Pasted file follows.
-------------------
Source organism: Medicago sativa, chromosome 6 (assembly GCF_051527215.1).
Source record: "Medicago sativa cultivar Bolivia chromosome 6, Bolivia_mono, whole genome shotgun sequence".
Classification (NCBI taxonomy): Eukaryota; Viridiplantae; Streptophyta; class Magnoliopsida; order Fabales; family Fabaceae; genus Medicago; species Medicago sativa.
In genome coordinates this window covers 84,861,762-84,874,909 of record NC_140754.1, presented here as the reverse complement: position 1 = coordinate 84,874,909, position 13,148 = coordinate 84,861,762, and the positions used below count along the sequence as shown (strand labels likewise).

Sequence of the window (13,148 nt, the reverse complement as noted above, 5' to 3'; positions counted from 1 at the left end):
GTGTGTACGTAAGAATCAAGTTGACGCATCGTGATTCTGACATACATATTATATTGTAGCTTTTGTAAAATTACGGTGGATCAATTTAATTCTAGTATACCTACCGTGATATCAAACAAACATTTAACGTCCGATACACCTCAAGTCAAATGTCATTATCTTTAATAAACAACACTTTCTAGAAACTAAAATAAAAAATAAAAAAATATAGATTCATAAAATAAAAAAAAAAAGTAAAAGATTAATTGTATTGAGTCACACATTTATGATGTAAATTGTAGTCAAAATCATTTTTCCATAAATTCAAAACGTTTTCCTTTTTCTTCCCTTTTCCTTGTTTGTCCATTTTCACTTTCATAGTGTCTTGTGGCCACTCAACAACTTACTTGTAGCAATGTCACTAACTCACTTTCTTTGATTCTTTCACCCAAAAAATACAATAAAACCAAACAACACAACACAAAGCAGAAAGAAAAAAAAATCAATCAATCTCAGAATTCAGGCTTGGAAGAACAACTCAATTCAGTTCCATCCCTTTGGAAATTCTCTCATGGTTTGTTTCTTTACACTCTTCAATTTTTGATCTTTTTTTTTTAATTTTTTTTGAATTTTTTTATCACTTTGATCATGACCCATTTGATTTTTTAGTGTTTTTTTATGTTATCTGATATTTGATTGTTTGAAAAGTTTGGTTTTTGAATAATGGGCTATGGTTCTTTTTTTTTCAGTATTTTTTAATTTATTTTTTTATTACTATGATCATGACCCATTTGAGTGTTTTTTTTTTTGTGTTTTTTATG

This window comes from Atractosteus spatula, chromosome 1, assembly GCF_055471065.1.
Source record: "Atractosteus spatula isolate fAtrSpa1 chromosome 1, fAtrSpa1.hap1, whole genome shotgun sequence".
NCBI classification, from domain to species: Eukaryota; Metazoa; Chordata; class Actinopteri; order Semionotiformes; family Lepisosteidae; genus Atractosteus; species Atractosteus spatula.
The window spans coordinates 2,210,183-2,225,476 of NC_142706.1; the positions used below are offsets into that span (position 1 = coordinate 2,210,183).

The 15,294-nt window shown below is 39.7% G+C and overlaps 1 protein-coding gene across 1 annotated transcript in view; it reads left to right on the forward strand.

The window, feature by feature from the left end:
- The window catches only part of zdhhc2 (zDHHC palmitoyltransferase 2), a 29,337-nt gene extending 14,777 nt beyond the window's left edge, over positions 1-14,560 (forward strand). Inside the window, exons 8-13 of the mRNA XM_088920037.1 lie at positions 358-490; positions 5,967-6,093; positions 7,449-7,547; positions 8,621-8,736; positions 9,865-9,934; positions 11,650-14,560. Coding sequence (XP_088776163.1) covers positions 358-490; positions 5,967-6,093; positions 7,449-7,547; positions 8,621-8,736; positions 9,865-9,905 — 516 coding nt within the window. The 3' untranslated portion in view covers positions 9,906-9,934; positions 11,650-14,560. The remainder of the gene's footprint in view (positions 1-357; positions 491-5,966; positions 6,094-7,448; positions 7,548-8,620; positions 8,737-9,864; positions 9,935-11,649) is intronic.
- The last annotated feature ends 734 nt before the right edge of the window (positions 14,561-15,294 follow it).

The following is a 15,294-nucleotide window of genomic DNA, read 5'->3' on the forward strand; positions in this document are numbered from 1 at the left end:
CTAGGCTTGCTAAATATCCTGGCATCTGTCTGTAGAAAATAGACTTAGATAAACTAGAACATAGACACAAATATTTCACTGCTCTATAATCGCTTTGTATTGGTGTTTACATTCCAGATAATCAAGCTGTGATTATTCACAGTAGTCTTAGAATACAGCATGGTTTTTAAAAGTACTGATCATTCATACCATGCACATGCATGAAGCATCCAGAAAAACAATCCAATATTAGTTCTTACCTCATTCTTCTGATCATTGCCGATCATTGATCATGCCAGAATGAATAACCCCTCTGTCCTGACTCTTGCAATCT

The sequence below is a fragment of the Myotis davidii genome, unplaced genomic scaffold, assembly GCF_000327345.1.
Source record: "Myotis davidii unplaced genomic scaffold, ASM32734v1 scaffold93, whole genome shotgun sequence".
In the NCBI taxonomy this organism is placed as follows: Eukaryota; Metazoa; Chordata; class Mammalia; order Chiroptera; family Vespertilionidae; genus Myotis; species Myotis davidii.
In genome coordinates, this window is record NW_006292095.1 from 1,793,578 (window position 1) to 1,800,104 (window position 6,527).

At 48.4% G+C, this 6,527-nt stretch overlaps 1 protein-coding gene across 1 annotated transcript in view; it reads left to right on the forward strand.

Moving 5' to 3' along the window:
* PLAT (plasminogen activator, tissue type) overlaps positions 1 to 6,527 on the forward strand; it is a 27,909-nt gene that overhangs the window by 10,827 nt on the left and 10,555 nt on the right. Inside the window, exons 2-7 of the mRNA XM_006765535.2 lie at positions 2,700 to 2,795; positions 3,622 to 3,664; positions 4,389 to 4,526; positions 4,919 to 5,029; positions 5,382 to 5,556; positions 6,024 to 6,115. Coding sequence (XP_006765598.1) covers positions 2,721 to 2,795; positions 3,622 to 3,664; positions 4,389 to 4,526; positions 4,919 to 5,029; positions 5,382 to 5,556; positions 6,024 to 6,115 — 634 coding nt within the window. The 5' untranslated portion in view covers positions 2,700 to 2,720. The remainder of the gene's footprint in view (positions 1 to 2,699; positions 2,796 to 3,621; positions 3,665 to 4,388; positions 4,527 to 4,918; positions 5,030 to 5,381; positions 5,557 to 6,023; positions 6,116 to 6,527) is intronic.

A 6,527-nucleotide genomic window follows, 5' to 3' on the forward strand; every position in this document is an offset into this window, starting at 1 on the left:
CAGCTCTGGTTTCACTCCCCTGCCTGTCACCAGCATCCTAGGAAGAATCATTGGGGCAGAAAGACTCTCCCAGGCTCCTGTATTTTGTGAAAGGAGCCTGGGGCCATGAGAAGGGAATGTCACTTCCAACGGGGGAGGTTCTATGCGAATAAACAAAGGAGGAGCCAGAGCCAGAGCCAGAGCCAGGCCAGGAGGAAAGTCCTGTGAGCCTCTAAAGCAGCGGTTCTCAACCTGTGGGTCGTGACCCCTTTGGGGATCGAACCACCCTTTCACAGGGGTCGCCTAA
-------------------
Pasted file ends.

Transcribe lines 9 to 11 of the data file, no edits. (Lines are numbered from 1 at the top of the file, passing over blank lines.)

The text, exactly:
NCBI classification, from domain to species: Eukaryota; Metazoa; Chordata; class Actinopteri; order Semionotiformes; family Lepisosteidae; genus Atractosteus; species Atractosteus spatula.
The window spans coordinates 2,210,183-2,225,476 of NC_142706.1; the positions used below are offsets into that span (position 1 = coordinate 2,210,183).

The 15,294-nt window shown below is 39.7% G+C and overlaps 1 protein-coding gene across 1 annotated transcript in view; it reads left to right on the forward strand.